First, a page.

Note: This is PART THREE of a six-part series on Backlog Refinement.

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As discussed in a previous post, Backlog Refinement is a workshop held to take large backlog items and slice them down into smaller pieces. More specifically, we discussed the three major goals of Backlog Refinement:

  1. Estimate backlog items that have no estimate
  2. Correct estimates that appear to be considerably off target
  3. Discuss backlog items and divide them into smaller component pieces (slicing).

In this blog post, I want to discuss how we make sure that the Scrum team refines enough backlog items for the next Sprint. If the team refines too little, they will experience problems with their Sprint Planning meeting and the Sprint (both will be difficult with unwanted surprises appearing during the meeting). If the team refines too much, they will risk creating the same problem that Backlog Refinement is supposed to solve – making too many decisions before the team is ready to build.

We know how many backlog items to refine before we can stop by adding up the story points of the backlog items that are “ready” and comparing the answer to our team’s current velocity. This all goes back to the lean principle I mentioned previously, “Defer decisions until the last reasonable moment.” As mentioned in the blog post on how small we need to slice backlog items, our target size for “ready” backlog items are items that can be built by 2-3 people on the team in less than one week. Larger than that increases the risk of unwanted surprises during the Sprint. Smaller than that increases the risk of making detailed decisions that don’t need to be made before Sprint Planning.

Minimally, we want to refine enough backlog items during Sprint “n” that there are sufficient small backlog items or Sprint “n+1.” At first, before the team has established a predictable velocity (meaning that they are completing a predictable number of story points each Sprint plus or minus 10-15%), you have to guess at how many is enough. Chances are, if your team is so new that they don’t have an established velocity (which takes about 3 iterations), they probably will need extra time for refinement anyway, so you should hold 60-90 minute refinement sessions two times a week for the duration of the Sprint. Once the team has an establish velocity, you should hold refinement sessions until there is enough properly sized work on the top of the product backlog that the sum of the properly sized items is equal to or slightly exceeds the team’s velocity. This ensures that there is always enough work on the product backlog to support the team in backlog refinement.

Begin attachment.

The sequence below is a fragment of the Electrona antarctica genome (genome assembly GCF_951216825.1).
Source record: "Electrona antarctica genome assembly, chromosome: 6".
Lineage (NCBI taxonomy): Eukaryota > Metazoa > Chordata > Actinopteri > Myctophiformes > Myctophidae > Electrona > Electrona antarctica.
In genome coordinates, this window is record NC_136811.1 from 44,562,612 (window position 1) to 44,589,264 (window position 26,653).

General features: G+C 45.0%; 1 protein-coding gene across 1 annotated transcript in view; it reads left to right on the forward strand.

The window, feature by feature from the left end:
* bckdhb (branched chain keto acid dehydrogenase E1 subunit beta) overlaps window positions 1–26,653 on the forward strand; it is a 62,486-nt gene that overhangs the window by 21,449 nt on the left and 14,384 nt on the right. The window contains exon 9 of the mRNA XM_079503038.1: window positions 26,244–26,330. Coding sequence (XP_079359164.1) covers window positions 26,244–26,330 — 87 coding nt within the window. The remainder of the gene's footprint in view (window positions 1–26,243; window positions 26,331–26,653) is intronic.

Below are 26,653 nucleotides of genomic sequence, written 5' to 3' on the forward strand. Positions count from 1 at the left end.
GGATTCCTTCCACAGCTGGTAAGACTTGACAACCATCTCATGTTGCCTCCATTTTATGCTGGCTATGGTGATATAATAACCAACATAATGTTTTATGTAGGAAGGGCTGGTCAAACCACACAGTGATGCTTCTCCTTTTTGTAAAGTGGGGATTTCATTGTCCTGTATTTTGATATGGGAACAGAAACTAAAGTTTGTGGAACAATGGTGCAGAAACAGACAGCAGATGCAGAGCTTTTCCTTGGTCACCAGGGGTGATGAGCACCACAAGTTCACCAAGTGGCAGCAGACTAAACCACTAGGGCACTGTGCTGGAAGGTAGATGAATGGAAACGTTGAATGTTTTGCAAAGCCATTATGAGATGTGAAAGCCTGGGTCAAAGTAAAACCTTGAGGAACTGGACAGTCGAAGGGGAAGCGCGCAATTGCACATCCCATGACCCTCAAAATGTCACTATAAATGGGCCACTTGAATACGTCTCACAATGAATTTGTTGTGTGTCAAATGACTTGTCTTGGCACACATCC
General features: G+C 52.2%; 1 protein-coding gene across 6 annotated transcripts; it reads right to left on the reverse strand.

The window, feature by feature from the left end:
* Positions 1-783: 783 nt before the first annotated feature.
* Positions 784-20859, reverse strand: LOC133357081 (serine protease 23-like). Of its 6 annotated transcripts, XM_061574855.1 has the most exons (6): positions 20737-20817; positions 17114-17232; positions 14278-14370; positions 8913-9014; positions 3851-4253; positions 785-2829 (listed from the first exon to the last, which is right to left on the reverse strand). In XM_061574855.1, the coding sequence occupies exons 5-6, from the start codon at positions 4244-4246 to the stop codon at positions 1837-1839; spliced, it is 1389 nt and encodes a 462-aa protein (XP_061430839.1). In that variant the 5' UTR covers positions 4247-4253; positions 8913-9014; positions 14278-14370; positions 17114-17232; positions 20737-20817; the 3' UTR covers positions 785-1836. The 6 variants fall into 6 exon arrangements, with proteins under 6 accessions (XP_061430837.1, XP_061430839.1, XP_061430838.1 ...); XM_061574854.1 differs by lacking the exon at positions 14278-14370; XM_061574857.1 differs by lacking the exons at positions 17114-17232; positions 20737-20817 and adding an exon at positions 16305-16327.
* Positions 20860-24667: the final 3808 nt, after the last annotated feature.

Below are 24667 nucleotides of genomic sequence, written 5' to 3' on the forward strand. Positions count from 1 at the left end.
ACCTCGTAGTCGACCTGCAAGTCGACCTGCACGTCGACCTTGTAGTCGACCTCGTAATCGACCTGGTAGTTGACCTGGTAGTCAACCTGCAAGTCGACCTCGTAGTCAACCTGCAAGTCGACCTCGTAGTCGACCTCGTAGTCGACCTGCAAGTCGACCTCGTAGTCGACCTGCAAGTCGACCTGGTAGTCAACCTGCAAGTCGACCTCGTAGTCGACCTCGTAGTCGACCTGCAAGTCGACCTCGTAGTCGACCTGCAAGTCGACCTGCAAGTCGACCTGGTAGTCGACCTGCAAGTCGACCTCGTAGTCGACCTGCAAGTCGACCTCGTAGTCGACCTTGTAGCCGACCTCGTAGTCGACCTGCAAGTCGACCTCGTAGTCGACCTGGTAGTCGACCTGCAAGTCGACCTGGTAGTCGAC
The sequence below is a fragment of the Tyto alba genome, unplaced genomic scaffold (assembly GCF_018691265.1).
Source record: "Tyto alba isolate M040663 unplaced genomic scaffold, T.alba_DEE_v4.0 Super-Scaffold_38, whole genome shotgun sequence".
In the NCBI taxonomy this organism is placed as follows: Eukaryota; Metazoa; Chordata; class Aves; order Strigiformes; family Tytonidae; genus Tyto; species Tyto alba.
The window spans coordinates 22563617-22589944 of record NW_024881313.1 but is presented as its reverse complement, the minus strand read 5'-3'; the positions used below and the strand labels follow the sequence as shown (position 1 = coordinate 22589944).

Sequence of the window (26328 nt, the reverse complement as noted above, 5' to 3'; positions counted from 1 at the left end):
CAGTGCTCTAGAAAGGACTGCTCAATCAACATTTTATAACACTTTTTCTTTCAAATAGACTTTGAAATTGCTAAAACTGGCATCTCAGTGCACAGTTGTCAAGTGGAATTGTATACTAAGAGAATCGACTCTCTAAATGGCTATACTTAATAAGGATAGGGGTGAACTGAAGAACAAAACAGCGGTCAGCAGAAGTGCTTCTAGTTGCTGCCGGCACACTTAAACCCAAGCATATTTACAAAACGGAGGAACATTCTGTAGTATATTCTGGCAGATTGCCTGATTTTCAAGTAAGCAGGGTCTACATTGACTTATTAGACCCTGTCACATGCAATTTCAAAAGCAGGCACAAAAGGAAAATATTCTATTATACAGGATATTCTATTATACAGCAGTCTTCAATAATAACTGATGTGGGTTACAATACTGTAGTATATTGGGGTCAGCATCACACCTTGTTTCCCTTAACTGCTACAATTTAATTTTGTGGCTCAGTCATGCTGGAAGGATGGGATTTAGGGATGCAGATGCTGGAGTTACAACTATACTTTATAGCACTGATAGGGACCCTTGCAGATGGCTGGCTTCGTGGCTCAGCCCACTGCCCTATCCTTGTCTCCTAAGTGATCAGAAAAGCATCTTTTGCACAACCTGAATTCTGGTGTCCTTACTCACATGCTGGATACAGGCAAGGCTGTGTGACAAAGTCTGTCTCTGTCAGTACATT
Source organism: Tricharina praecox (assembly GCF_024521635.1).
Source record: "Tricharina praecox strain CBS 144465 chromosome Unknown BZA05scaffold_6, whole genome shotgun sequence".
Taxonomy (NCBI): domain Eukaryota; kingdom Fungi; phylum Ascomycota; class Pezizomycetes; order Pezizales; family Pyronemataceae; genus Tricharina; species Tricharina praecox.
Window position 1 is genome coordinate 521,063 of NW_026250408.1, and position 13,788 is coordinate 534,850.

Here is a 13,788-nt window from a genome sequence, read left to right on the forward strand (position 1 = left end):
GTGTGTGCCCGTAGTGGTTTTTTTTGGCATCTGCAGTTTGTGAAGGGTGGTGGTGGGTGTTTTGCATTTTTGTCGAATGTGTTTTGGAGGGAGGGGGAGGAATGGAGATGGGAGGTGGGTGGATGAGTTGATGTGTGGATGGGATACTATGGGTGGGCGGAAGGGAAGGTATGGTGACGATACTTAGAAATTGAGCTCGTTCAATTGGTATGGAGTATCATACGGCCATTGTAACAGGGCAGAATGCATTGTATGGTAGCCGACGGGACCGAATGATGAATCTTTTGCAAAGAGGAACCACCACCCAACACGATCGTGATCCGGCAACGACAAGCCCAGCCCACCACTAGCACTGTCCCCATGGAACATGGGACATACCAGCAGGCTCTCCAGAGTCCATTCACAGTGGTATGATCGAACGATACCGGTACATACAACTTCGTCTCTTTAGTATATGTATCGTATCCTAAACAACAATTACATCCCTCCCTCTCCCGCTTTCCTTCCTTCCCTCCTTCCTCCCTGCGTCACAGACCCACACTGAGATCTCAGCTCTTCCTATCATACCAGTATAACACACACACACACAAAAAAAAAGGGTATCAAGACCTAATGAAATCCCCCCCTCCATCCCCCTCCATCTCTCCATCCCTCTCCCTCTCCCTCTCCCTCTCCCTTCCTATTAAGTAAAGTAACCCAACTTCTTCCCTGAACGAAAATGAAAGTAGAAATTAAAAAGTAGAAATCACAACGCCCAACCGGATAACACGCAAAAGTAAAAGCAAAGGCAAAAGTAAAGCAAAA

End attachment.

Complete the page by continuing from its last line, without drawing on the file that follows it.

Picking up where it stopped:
In many teams, still is always a chance that a backlog item that appears properly sized and ready at Sprint Planning will prove to be unusable or not ready or may even be removed from the Product Backlog by the Product Owner prior to Sprint Planning. To deal with this possibility, many teams will refine a little more than their velocity, just in case some of the “ready” backlog items end up being removed. In this case, instead of refining enough for the team’s velocity (that is, 100% of the team’s velocity), the team might refine 110% to 125% of the team’s velocity. So, if the team’s velocity is 20 story points per Sprint, the team might choose to refine up to 25 story points, just in case some of the refined items end up being de-prioritized or removed before Sprint Planning. How much extra is refined should be based on common experience and a team decision to refine more than their velocity.

Regardless of your approach, once you have refined the number of Story Points that the team wants prepared for Sprint Planning, you can generally cancel all remaining Backlog Refinement meetings for the remainder of the Sprint.

Be sure to continue by reading part four!

Note: This is PART THREE of a six-part series on Backlog Refinement.

<< Go Back to Part 2
Skip Ahead to Part 4 >>



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